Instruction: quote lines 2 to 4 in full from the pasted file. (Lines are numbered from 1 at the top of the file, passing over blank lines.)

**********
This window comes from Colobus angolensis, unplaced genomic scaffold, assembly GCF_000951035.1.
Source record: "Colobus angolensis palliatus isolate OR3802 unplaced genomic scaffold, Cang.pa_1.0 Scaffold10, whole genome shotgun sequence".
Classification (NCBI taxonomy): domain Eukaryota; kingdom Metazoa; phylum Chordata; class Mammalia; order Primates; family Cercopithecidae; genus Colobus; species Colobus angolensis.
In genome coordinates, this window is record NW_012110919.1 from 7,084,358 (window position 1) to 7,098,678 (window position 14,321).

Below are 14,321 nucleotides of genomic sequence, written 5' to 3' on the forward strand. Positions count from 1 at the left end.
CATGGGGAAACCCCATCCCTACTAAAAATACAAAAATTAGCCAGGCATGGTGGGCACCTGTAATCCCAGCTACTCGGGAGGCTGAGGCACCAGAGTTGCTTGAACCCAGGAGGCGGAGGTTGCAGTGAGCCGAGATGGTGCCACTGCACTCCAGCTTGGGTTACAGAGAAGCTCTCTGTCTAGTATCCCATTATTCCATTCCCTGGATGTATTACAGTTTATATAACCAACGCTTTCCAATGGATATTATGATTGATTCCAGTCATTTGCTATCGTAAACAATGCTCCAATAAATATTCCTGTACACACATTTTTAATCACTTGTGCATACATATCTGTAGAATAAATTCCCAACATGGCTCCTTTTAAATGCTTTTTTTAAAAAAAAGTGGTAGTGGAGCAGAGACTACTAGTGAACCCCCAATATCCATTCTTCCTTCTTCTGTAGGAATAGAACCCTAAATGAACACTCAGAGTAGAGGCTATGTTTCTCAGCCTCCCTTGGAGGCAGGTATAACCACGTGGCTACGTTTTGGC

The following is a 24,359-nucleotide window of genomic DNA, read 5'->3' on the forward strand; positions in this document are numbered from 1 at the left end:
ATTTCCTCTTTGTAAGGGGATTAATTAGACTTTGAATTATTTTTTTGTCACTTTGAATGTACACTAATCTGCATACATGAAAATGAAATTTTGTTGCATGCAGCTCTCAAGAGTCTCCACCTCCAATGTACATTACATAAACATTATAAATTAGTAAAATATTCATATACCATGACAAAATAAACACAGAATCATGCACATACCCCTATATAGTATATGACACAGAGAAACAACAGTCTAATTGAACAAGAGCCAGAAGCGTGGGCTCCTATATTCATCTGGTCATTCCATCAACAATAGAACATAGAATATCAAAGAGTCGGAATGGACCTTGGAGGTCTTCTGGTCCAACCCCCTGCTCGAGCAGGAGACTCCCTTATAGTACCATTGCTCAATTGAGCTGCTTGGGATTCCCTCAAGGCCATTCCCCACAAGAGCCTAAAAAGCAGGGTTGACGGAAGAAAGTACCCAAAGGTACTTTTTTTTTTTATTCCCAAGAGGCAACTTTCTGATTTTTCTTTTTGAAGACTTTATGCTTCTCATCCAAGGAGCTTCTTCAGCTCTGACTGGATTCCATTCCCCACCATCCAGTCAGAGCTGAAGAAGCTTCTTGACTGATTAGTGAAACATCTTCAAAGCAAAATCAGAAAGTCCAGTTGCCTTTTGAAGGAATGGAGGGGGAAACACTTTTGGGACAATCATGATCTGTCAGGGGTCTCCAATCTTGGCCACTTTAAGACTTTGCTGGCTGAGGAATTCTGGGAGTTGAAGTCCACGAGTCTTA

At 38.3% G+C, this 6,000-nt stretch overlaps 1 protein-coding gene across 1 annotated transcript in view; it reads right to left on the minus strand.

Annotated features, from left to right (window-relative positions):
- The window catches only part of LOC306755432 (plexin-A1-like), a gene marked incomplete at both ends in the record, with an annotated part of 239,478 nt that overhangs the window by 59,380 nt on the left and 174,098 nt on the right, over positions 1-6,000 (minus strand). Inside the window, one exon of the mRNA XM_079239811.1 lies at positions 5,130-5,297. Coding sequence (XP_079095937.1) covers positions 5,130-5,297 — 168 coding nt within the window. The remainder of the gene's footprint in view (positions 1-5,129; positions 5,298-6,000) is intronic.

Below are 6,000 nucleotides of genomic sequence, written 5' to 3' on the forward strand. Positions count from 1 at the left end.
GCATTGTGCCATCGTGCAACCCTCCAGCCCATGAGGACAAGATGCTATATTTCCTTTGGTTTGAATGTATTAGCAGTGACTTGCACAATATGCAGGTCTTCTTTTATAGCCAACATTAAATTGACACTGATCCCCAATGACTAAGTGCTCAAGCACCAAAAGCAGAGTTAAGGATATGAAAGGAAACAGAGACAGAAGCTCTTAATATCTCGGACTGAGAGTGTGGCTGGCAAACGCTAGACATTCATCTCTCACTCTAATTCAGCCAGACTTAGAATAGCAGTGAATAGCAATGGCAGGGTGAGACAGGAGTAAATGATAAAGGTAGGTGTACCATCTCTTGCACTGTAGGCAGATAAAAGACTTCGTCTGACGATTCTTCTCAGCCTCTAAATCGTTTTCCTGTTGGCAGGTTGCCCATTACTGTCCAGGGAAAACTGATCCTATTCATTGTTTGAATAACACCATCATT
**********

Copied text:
Source record: "Colobus angolensis palliatus isolate OR3802 unplaced genomic scaffold, Cang.pa_1.0 Scaffold10, whole genome shotgun sequence".
Classification (NCBI taxonomy): domain Eukaryota; kingdom Metazoa; phylum Chordata; class Mammalia; order Primates; family Cercopithecidae; genus Colobus; species Colobus angolensis.
In genome coordinates, this window is record NW_012110919.1 from 7,084,358 (window position 1) to 7,098,678 (window position 14,321).